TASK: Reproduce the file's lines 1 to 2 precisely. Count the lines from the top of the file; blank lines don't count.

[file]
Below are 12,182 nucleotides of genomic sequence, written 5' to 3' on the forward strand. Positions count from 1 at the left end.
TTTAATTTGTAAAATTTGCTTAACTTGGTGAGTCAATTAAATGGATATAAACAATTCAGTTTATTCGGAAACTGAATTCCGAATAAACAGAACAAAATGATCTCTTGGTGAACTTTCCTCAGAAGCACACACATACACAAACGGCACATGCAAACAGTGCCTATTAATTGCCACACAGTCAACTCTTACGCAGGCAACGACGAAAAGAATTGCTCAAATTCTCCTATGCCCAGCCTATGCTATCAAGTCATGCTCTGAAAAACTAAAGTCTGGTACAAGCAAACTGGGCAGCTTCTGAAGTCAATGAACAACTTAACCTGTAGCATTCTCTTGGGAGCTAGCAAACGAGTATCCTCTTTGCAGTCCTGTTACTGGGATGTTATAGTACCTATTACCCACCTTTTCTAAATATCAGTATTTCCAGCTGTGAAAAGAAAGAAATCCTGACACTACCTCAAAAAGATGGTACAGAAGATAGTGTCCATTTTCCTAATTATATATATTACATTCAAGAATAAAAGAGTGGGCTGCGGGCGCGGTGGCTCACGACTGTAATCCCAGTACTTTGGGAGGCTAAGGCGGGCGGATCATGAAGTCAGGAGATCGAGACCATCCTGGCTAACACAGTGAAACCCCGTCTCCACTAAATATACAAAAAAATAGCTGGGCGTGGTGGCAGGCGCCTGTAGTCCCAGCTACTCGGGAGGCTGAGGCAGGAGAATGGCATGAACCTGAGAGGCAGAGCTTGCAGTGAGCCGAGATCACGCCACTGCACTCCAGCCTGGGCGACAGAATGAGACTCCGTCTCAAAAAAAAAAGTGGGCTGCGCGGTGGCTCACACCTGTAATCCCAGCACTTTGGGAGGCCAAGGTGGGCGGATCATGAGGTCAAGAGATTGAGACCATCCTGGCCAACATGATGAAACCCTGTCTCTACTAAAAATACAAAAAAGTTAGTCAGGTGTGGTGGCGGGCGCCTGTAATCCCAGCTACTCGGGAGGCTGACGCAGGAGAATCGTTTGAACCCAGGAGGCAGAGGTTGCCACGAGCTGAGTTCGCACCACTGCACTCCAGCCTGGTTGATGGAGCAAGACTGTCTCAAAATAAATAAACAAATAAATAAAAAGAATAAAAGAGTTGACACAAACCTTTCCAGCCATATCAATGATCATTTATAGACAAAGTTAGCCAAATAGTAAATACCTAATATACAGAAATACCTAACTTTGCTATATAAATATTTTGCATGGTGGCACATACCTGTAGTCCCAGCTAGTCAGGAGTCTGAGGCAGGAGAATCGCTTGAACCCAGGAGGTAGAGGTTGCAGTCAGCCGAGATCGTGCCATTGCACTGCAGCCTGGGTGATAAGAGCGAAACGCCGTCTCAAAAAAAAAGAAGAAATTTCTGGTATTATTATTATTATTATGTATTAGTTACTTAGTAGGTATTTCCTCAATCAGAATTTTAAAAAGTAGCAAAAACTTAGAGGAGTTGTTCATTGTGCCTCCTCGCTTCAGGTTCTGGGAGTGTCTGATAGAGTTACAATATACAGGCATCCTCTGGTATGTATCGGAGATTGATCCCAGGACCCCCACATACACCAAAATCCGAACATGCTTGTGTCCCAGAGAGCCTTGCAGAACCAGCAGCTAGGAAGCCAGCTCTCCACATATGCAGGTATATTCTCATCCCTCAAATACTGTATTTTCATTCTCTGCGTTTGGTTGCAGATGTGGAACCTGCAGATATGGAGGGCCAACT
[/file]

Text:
Below are 12,182 nucleotides of genomic sequence, written 5' to 3' on the forward strand. Positions count from 1 at the left end.
TTTAATTTGTAAAATTTGCTTAACTTGGTGAGTCAATTAAATGGATATAAACAATTCAGTTTATTCGGAAACTGAATTCCGAATAAACAGAACAAAATGATCTCTTGGTGAACTTTCCTCAGAAGCACACACATACACAAACGGCACATGCAAACAGTGCCTATTAATTGCCACACAGTCAACTCTTACGCAGGCAACGACGAAAAGAATTGCTCAAATTCTCCTATGCCCAGCCTATGCTATCAAGTCATGCTCTGAAAAACTAAAGTCTGGTACAAGCAAACTGGGCAGCTTCTGAAGTCAATGAACAACTTAACCTGTAGCATTCTCTTGGGAGCTAGCAAACGAGTATCCTCTTTGCAGTCCTGTTACTGGGATGTTATAGTACCTATTACCCACCTTTTCTAAATATCAGTATTTCCAGCTGTGAAAAGAAAGAAATCCTGACACTACCTCAAAAAGATGGTACAGAAGATAGTGTCCATTTTCCTAATTATATATATTACATTCAAGAATAAAAGAGTGGGCTGCGGGCGCGGTGGCTCACGACTGTAATCCCAGTACTTTGGGAGGCTAAGGCGGGCGGATCATGAAGTCAGGAGATCGAGACCATCCTGGCTAACACAGTGAAACCCCGTCTCCACTAAATATACAAAAAAATAGCTGGGCGTGGTGGCAGGCGCCTGTAGTCCCAGCTACTCGGGAGGCTGAGGCAGGAGAATGGCATGAACCTGAGAGGCAGAGCTTGCAGTGAGCCGAGATCACGCCACTGCACTCCAGCCTGGGCGACAGAATGAGACTCCGTCTCAAAAAAAAAAGTGGGCTGCGCGGTGGCTCACACCTGTAATCCCAGCACTTTGGGAGGCCAAGGTGGGCGGATCATGAGGTCAAGAGATTGAGACCATCCTGGCCAACATGATGAAACCCTGTCTCTACTAAAAATACAAAAAAGTTAGTCAGGTGTGGTGGCGGGCGCCTGTAATCCCAGCTACTCGGGAGGCTGACGCAGGAGAATCGTTTGAACCCAGGAGGCAGAGGTTGCCACGAGCTGAGTTCGCACCACTGCACTCCAGCCTGGTTGATGGAGCAAGACTGTCTCAAAATAAATAAACAAATAAATAAAAAGAATAAAAGAGTTGACACAAACCTTTCCAGCCATATCAATGATCATTTATAGACAAAGTTAGCCAAATAGTAAATACCTAATATACAGAAATACCTAACTTTGCTATATAAATATTTTGCATGGTGGCACATACCTGTAGTCCCAGCTAGTCAGGAGTCTGAGGCAGGAGAATCGCTTGAACCCAGGAGGTAGAGGTTGCAGTCAGCCGAGATCGTGCCATTGCACTGCAGCCTGGGTGATAAGAGCGAAACGCCGTCTCAAAAAAAAAGAAGAAATTTCTGGTATTATTATTATTATTATGTATTAGTTACTTAGTAGGTATTTCCTCAATCAGAATTTTAAAAAGTAGCAAAAACTTAGAGGAGTTGTTCATTGTGCCTCCTCGCTTCAGGTTCTGGGAGTGTCTGATAGAGTTACAATATACAGGCATCCTCTGGTATGTATCGGAGATTGATCCCAGGACCCCCACATACACCAAAATCCGAACATGCTTGTGTCCCAGAGAGCCTTGCAGAACCAGCAGCTAGGAAGCCAGCTCTCCACATATGCAGGTATATTCTCATCCCTCAAATACTGTATTTTCATTCTCTGCGTTTGGTTGCAGATGTGGAACCTGCAGATATGGAGGGCCAACT